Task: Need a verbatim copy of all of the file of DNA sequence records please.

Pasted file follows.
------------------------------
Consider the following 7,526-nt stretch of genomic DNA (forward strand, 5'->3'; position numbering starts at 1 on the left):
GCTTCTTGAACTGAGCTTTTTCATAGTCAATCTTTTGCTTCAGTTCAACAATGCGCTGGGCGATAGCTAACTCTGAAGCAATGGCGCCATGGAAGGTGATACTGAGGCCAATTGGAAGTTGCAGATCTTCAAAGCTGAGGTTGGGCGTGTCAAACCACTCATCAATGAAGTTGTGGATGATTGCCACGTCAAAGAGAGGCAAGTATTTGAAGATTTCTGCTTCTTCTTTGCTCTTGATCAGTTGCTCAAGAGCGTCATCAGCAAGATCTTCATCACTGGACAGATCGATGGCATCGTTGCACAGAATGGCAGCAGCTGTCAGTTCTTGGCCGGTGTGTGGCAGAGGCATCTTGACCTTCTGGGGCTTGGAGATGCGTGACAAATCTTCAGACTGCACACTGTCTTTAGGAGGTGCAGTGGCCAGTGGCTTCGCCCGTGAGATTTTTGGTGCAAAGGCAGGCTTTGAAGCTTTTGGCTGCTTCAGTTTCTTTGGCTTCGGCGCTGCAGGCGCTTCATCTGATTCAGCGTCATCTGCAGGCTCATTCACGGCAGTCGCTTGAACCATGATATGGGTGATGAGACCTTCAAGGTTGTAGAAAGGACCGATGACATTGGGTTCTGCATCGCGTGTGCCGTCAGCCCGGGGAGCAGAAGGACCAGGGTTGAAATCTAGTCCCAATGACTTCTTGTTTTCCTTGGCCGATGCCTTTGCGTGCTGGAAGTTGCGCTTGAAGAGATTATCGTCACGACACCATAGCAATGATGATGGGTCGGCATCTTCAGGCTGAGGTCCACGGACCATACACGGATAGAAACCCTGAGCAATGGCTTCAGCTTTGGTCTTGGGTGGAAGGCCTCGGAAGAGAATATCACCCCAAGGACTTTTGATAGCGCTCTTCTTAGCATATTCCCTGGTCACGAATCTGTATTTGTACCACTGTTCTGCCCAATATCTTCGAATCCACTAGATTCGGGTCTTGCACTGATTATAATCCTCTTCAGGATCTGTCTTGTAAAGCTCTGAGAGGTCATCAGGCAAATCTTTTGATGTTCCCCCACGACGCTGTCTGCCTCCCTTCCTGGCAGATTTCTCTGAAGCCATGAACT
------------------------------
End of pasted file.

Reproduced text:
Consider the following 7,526-nt stretch of genomic DNA (forward strand, 5'->3'; position numbering starts at 1 on the left):
GCTTCTTGAACTGAGCTTTTTCATAGTCAATCTTTTGCTTCAGTTCAACAATGCGCTGGGCGATAGCTAACTCTGAAGCAATGGCGCCATGGAAGGTGATACTGAGGCCAATTGGAAGTTGCAGATCTTCAAAGCTGAGGTTGGGCGTGTCAAACCACTCATCAATGAAGTTGTGGATGATTGCCACGTCAAAGAGAGGCAAGTATTTGAAGATTTCTGCTTCTTCTTTGCTCTTGATCAGTTGCTCAAGAGCGTCATCAGCAAGATCTTCATCACTGGACAGATCGATGGCATCGTTGCACAGAATGGCAGCAGCTGTCAGTTCTTGGCCGGTGTGTGGCAGAGGCATCTTGACCTTCTGGGGCTTGGAGATGCGTGACAAATCTTCAGACTGCACACTGTCTTTAGGAGGTGCAGTGGCCAGTGGCTTCGCCCGTGAGATTTTTGGTGCAAAGGCAGGCTTTGAAGCTTTTGGCTGCTTCAGTTTCTTTGGCTTCGGCGCTGCAGGCGCTTCATCTGATTCAGCGTCATCTGCAGGCTCATTCACGGCAGTCGCTTGAACCATGATATGGGTGATGAGACCTTCAAGGTTGTAGAAAGGACCGATGACATTGGGTTCTGCATCGCGTGTGCCGTCAGCCCGGGGAGCAGAAGGACCAGGGTTGAAATCTAGTCCCAATGACTTCTTGTTTTCCTTGGCCGATGCCTTTGCGTGCTGGAAGTTGCGCTTGAAGAGATTATCGTCACGACACCATAGCAATGATGATGGGTCGGCATCTTCAGGCTGAGGTCCACGGACCATACACGGATAGAAACCCTGAGCAATGGCTTCAGCTTTGGTCTTGGGTGGAAGGCCTCGGAAGAGAATATCACCCCAAGGACTTTTGATAGCGCTCTTCTTAGCATATTCCCTGGTCACGAATCTGTATTTGTACCACTGTTCTGCCCAATATCTTCGAATCCACTAGATTCGGGTCTTGCACTGATTATAATCCTCTTCAGGATCTGTCTTGTAAAGCTCTGAGAGGTCATCAGGCAAATCTTTTGATGTTCCCCCACGACGCTGTCTGCCTCCCTTCCTGGCAGATTTCTCTGAAGCCATGAACT